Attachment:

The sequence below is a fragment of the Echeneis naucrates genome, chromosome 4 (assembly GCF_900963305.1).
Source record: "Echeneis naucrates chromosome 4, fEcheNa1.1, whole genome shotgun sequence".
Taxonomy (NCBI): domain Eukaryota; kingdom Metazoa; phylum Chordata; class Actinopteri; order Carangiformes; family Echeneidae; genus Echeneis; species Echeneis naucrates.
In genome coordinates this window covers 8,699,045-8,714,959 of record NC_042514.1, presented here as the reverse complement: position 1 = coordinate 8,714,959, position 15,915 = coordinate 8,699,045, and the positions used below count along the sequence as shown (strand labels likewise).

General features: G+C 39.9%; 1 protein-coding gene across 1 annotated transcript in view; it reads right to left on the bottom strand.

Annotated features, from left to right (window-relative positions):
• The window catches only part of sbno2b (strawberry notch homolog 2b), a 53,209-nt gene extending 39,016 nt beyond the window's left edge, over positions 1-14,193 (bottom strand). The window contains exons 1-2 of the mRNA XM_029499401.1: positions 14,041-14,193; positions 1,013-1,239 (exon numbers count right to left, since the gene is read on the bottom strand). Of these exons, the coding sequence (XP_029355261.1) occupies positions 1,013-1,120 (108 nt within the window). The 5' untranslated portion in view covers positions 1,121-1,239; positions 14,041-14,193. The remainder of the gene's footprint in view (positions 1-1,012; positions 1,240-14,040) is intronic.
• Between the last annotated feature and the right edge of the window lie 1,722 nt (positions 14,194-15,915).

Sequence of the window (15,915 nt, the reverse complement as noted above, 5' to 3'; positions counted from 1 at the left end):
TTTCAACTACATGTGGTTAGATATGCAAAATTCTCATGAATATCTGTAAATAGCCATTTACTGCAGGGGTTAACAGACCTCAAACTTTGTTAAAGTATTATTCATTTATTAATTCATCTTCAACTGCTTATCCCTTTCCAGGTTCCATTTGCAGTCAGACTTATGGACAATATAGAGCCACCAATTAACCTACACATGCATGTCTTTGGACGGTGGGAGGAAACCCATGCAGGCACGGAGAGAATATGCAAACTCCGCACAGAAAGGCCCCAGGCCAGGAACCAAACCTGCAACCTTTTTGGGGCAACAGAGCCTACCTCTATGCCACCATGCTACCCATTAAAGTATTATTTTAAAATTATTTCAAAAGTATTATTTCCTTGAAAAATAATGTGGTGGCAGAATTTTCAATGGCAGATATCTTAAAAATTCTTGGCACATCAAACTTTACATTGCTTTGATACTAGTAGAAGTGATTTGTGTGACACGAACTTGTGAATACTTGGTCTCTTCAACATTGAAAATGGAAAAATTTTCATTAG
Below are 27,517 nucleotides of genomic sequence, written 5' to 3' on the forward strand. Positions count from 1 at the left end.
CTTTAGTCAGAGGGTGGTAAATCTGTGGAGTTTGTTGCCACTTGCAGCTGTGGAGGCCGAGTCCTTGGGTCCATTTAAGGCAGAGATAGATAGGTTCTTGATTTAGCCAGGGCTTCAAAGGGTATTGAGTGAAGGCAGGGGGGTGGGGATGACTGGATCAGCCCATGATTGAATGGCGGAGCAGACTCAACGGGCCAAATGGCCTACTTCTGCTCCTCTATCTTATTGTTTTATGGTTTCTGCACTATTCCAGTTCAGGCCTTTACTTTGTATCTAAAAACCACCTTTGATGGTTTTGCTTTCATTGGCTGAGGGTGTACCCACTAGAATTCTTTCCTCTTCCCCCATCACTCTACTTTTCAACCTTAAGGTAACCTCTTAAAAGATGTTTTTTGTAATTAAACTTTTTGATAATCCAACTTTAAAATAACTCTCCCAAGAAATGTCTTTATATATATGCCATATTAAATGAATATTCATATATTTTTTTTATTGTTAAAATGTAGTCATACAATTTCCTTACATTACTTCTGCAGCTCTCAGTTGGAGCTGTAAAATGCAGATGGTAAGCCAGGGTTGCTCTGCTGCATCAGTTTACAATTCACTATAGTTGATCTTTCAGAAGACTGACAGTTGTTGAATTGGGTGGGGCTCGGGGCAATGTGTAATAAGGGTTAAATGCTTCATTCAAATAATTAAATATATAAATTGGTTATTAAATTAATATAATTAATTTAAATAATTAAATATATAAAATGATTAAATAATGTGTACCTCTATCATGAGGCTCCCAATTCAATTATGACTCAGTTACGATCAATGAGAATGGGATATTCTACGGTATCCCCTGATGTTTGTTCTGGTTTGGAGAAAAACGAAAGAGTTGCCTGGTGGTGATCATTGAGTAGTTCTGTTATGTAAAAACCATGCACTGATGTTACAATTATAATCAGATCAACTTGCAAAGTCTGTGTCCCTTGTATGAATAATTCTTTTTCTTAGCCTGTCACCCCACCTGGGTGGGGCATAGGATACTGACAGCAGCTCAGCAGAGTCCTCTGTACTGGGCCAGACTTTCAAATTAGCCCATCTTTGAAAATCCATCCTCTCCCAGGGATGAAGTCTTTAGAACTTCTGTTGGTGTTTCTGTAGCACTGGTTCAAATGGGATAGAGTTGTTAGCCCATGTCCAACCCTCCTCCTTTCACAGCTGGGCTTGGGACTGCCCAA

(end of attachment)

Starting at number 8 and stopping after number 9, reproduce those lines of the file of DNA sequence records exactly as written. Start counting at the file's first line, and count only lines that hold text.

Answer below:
• Between the last annotated feature and the right edge of the window lie 1,722 nt (positions 14,194-15,915).

Sequence of the window (15,915 nt, the reverse complement as noted above, 5' to 3'; positions counted from 1 at the left end):